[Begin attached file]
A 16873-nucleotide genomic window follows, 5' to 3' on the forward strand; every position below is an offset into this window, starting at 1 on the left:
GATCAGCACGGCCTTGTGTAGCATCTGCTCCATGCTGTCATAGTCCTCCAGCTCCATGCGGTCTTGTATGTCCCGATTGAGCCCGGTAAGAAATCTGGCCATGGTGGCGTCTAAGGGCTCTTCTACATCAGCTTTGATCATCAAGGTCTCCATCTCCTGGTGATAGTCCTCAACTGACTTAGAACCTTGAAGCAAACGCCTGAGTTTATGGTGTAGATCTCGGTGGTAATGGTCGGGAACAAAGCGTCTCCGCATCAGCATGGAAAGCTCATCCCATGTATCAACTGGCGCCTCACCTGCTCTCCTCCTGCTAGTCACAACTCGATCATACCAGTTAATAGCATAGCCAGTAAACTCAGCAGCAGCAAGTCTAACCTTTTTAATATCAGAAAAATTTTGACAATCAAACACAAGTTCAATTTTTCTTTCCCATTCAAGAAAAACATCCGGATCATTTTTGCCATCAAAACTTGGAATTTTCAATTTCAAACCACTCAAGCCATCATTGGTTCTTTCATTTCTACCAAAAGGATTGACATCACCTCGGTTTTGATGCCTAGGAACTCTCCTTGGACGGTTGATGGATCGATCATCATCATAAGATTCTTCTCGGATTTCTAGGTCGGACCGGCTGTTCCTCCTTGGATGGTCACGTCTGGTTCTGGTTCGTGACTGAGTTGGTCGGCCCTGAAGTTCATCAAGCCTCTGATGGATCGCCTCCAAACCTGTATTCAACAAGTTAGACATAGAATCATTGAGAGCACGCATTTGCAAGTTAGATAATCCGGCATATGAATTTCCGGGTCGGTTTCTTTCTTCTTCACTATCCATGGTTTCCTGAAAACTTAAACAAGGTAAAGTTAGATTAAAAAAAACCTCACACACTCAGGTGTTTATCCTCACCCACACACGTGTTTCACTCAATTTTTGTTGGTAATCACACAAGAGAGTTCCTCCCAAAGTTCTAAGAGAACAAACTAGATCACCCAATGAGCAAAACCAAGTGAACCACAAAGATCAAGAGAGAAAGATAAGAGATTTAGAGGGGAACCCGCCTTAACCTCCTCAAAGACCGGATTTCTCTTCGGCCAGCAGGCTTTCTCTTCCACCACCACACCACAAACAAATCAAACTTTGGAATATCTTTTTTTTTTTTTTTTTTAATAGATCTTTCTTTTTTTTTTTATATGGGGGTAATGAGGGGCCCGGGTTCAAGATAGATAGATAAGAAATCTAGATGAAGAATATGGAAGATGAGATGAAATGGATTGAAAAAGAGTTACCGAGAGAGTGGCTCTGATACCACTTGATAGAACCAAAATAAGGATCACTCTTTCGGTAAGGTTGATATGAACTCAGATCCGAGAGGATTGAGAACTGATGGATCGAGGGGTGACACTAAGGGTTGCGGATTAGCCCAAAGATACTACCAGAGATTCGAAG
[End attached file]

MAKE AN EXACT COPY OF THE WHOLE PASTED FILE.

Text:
A 16873-nucleotide genomic window follows, 5' to 3' on the forward strand; every position below is an offset into this window, starting at 1 on the left:
GATCAGCACGGCCTTGTGTAGCATCTGCTCCATGCTGTCATAGTCCTCCAGCTCCATGCGGTCTTGTATGTCCCGATTGAGCCCGGTAAGAAATCTGGCCATGGTGGCGTCTAAGGGCTCTTCTACATCAGCTTTGATCATCAAGGTCTCCATCTCCTGGTGATAGTCCTCAACTGACTTAGAACCTTGAAGCAAACGCCTGAGTTTATGGTGTAGATCTCGGTGGTAATGGTCGGGAACAAAGCGTCTCCGCATCAGCATGGAAAGCTCATCCCATGTATCAACTGGCGCCTCACCTGCTCTCCTCCTGCTAGTCACAACTCGATCATACCAGTTAATAGCATAGCCAGTAAACTCAGCAGCAGCAAGTCTAACCTTTTTAATATCAGAAAAATTTTGACAATCAAACACAAGTTCAATTTTTCTTTCCCATTCAAGAAAAACATCCGGATCATTTTTGCCATCAAAACTTGGAATTTTCAATTTCAAACCACTCAAGCCATCATTGGTTCTTTCATTTCTACCAAAAGGATTGACATCACCTCGGTTTTGATGCCTAGGAACTCTCCTTGGACGGTTGATGGATCGATCATCATCATAAGATTCTTCTCGGATTTCTAGGTCGGACCGGCTGTTCCTCCTTGGATGGTCACGTCTGGTTCTGGTTCGTGACTGAGTTGGTCGGCCCTGAAGTTCATCAAGCCTCTGATGGATCGCCTCCAAACCTGTATTCAACAAGTTAGACATAGAATCATTGAGAGCACGCATTTGCAAGTTAGATAATCCGGCATATGAATTTCCGGGTCGGTTTCTTTCTTCTTCACTATCCATGGTTTCCTGAAAACTTAAACAAGGTAAAGTTAGATTAAAAAAAACCTCACACACTCAGGTGTTTATCCTCACCCACACACGTGTTTCACTCAATTTTTGTTGGTAATCACACAAGAGAGTTCCTCCCAAAGTTCTAAGAGAACAAACTAGATCACCCAATGAGCAAAACCAAGTGAACCACAAAGATCAAGAGAGAAAGATAAGAGATTTAGAGGGGAACCCGCCTTAACCTCCTCAAAGACCGGATTTCTCTTCGGCCAGCAGGCTTTCTCTTCCACCACCACACCACAAACAAATCAAACTTTGGAATATCTTTTTTTTTTTTTTTTTTAATAGATCTTTCTTTTTTTTTTTATATGGGGGTAATGAGGGGCCCGGGTTCAAGATAGATAGATAAGAAATCTAGATGAAGAATATGGAAGATGAGATGAAATGGATTGAAAAAGAGTTACCGAGAGAGTGGCTCTGATACCACTTGATAGAACCAAAATAAGGATCACTCTTTCGGTAAGGTTGATATGAACTCAGATCCGAGAGGATTGAGAACTGATGGATCGAGGGGTGACACTAAGGGTTGCGGATTAGCCCAAAGATACTACCAGAGATTCGAAG